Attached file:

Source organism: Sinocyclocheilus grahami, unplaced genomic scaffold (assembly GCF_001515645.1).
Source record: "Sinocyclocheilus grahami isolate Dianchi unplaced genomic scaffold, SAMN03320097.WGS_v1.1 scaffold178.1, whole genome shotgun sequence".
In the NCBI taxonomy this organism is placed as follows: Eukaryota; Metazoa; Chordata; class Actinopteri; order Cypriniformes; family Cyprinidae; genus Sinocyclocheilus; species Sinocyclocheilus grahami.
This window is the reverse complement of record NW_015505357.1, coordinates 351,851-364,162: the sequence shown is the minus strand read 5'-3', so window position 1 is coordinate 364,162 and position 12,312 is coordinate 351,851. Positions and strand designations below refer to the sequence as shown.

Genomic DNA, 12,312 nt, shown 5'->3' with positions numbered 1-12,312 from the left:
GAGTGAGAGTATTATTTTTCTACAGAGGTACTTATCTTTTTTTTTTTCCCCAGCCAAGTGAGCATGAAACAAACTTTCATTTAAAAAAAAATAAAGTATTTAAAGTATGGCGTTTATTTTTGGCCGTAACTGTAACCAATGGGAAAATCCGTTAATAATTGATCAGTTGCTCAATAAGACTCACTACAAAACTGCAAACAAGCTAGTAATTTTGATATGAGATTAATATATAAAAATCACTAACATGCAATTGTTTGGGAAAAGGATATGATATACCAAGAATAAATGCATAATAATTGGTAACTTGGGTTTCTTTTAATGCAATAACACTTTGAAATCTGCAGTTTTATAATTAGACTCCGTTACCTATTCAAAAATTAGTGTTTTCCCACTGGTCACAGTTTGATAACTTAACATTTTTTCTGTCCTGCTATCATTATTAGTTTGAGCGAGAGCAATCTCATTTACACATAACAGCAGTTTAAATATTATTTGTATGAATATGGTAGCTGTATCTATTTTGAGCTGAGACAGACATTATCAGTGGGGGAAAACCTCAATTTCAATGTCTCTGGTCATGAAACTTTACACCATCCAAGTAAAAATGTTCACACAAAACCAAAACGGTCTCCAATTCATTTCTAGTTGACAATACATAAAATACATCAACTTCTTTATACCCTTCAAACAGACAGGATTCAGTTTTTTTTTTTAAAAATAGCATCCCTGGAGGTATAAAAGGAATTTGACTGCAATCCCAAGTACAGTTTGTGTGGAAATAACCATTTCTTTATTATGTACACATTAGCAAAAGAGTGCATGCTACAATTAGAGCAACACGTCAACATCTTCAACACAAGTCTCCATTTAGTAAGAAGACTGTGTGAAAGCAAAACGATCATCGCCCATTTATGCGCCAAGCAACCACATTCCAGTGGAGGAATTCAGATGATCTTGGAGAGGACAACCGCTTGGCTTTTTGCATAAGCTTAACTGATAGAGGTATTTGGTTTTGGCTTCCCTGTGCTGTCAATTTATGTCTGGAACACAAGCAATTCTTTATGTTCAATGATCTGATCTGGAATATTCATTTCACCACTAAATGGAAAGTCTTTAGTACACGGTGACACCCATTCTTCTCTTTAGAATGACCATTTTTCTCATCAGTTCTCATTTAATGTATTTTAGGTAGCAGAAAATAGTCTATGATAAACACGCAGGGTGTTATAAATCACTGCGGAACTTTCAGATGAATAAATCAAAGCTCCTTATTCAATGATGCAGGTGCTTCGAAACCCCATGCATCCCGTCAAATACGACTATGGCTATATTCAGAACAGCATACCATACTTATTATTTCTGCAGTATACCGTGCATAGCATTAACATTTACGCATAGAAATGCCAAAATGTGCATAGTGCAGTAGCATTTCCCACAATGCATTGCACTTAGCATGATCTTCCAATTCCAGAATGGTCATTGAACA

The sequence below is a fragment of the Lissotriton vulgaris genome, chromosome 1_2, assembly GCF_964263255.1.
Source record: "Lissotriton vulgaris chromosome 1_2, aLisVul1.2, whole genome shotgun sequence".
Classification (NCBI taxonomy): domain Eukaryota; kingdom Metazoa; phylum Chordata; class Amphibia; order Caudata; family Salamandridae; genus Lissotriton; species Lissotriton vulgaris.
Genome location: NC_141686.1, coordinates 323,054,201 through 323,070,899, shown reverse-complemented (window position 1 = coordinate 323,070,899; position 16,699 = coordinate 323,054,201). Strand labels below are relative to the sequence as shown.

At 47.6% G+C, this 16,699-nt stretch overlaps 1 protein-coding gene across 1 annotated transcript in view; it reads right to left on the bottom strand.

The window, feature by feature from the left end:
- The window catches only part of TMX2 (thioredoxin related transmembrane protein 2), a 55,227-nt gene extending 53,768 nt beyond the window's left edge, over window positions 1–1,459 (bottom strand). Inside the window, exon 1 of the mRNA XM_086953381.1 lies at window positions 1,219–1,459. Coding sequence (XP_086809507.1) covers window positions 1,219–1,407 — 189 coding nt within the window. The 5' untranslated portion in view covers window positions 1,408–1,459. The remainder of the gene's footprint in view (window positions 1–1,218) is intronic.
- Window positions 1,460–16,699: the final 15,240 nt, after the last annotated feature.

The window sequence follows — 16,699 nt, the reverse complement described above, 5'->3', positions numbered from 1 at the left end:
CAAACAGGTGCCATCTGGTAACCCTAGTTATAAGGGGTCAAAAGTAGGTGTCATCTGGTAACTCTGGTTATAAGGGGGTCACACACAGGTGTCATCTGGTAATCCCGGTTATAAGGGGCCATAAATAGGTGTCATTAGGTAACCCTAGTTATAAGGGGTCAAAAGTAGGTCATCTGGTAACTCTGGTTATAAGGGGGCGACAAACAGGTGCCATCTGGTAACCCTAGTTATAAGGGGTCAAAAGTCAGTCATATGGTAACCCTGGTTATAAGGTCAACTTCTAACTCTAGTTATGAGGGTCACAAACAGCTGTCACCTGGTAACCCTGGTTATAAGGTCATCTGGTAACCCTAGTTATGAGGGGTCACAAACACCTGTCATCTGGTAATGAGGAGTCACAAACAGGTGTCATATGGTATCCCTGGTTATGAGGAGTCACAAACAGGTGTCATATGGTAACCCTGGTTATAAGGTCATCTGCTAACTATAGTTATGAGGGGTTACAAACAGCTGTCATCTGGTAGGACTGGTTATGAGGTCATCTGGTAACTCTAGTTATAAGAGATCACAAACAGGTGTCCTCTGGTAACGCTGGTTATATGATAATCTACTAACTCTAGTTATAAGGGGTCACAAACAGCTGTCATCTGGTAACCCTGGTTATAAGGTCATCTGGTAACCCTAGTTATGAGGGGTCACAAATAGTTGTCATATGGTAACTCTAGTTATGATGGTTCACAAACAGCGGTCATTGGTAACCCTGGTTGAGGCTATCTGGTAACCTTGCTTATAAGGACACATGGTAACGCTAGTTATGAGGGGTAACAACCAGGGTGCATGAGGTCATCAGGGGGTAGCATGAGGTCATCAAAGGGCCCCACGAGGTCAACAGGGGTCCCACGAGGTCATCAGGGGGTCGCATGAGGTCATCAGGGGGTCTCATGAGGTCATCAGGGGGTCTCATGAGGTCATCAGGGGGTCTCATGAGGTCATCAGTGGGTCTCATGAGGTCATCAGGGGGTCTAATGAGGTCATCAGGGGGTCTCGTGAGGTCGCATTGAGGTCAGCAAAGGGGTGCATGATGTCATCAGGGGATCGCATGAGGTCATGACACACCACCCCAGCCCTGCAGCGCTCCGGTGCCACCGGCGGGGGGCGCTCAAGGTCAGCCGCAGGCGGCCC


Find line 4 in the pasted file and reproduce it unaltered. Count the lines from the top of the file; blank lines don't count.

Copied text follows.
This window is the reverse complement of record NW_015505357.1, coordinates 351,851-364,162: the sequence shown is the minus strand read 5'-3', so window position 1 is coordinate 364,162 and position 12,312 is coordinate 351,851. Positions and strand designations below refer to the sequence as shown.